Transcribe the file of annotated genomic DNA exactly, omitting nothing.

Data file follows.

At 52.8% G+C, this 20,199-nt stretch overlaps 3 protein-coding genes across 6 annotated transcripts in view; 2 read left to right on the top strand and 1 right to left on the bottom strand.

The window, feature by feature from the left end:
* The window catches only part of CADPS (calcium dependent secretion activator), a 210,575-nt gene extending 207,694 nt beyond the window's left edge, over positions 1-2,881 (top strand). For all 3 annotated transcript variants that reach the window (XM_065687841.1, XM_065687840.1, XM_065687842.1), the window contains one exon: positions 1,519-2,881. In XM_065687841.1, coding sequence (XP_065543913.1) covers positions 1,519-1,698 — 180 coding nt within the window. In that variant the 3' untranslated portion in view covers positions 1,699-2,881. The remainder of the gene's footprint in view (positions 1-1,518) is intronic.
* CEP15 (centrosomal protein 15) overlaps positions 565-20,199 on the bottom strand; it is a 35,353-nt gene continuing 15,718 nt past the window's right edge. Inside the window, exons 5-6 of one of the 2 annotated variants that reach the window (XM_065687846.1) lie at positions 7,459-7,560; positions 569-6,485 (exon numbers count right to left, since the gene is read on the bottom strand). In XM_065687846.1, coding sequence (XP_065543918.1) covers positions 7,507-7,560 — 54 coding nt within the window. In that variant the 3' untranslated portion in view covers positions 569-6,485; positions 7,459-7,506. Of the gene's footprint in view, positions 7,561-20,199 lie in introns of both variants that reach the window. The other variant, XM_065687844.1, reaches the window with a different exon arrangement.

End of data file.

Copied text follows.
At 52.8% G+C, this 20,199-nt stretch overlaps 3 protein-coding genes across 6 annotated transcripts in view; 2 read left to right on the top strand and 1 right to left on the bottom strand.

The window, feature by feature from the left end:
* The window catches only part of CADPS (calcium dependent secretion activator), a 210,575-nt gene extending 207,694 nt beyond the window's left edge, over positions 1-2,881 (top strand). For all 3 annotated transcript variants that reach the window (XM_065687841.1, XM_065687840.1, XM_065687842.1), the window contains one exon: positions 1,519-2,881. In XM_065687841.1, coding sequence (XP_065543913.1) covers positions 1,519-1,698 — 180 coding nt within the window. In that variant the 3' untranslated portion in view covers positions 1,699-2,881. The remainder of the gene's footprint in view (positions 1-1,518) is intronic.
* CEP15 (centrosomal protein 15) overlaps positions 565-20,199 on the bottom strand; it is a 35,353-nt gene continuing 15,718 nt past the window's right edge. Inside the window, exons 5-6 of one of the 2 annotated variants that reach the window (XM_065687846.1) lie at positions 7,459-7,560; positions 569-6,485 (exon numbers count right to left, since the gene is read on the bottom strand). In XM_065687846.1, coding sequence (XP_065543918.1) covers positions 7,507-7,560 — 54 coding nt within the window. In that variant the 3' untranslated portion in view covers positions 569-6,485; positions 7,459-7,506. Of the gene's footprint in view, positions 7,561-20,199 lie in introns of both variants that reach the window. The other variant, XM_065687844.1, reaches the window with a different exon arrangement.